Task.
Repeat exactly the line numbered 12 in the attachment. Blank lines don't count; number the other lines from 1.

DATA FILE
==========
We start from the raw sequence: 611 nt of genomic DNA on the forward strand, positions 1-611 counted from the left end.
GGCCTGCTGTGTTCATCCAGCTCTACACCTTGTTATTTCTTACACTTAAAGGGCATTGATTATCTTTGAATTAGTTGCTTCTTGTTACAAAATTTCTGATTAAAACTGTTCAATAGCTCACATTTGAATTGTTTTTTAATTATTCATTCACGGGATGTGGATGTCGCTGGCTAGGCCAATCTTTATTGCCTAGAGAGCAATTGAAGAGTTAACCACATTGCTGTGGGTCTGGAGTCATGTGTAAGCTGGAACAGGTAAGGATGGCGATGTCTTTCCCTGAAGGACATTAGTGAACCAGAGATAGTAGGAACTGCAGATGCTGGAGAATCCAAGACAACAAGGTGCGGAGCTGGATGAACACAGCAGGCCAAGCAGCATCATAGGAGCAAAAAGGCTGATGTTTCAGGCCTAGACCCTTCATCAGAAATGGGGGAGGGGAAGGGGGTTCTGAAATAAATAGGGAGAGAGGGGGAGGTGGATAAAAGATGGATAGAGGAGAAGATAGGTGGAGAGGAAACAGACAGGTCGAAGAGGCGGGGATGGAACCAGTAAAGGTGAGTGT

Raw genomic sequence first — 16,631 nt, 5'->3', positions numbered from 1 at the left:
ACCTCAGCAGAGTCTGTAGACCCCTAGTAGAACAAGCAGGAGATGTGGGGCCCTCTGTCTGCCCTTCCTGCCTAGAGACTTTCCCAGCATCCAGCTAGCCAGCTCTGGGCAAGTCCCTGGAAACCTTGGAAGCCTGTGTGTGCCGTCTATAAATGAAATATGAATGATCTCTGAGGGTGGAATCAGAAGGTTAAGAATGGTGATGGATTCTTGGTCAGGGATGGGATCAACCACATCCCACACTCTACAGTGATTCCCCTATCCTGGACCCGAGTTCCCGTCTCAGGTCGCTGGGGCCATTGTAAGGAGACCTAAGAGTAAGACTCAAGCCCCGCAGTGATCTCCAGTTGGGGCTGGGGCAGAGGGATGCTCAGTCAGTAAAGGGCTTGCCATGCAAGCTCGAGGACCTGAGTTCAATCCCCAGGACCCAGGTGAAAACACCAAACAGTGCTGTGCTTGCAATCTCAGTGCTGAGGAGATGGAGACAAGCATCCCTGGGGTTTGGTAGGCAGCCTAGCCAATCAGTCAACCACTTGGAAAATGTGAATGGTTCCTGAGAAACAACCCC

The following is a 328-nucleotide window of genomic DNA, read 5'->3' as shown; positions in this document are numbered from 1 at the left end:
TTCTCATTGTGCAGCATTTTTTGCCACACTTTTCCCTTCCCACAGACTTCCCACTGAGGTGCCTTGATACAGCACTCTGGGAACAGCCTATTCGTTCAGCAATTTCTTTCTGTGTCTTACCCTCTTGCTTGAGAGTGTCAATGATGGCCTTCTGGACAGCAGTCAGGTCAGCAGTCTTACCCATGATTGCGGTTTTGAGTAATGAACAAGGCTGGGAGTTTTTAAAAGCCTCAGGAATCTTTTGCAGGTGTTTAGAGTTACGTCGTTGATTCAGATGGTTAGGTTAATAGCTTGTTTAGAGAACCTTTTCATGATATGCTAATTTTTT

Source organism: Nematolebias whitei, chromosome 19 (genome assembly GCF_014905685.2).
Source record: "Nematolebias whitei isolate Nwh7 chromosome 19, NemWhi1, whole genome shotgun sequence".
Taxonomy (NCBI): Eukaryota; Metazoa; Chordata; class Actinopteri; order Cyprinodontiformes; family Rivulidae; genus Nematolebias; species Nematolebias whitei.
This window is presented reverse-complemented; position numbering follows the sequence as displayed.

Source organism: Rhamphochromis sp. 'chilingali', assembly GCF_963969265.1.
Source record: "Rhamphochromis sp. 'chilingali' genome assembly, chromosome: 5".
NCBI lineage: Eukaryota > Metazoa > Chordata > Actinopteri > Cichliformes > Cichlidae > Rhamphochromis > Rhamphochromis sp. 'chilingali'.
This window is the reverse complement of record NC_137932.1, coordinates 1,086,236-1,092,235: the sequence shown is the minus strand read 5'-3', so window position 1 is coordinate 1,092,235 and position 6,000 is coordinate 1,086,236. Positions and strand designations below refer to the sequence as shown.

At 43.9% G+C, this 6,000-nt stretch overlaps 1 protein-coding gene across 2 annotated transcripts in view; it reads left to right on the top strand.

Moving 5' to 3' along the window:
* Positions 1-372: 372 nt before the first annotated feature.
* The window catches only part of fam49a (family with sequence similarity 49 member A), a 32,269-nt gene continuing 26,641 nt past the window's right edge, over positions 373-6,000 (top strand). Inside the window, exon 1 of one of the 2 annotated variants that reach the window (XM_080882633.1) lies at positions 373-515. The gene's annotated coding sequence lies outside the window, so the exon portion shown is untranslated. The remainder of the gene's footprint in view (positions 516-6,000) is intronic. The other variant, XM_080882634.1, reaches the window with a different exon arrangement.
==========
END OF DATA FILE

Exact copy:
Source record: "Rhamphochromis sp. 'chilingali' genome assembly, chromosome: 5".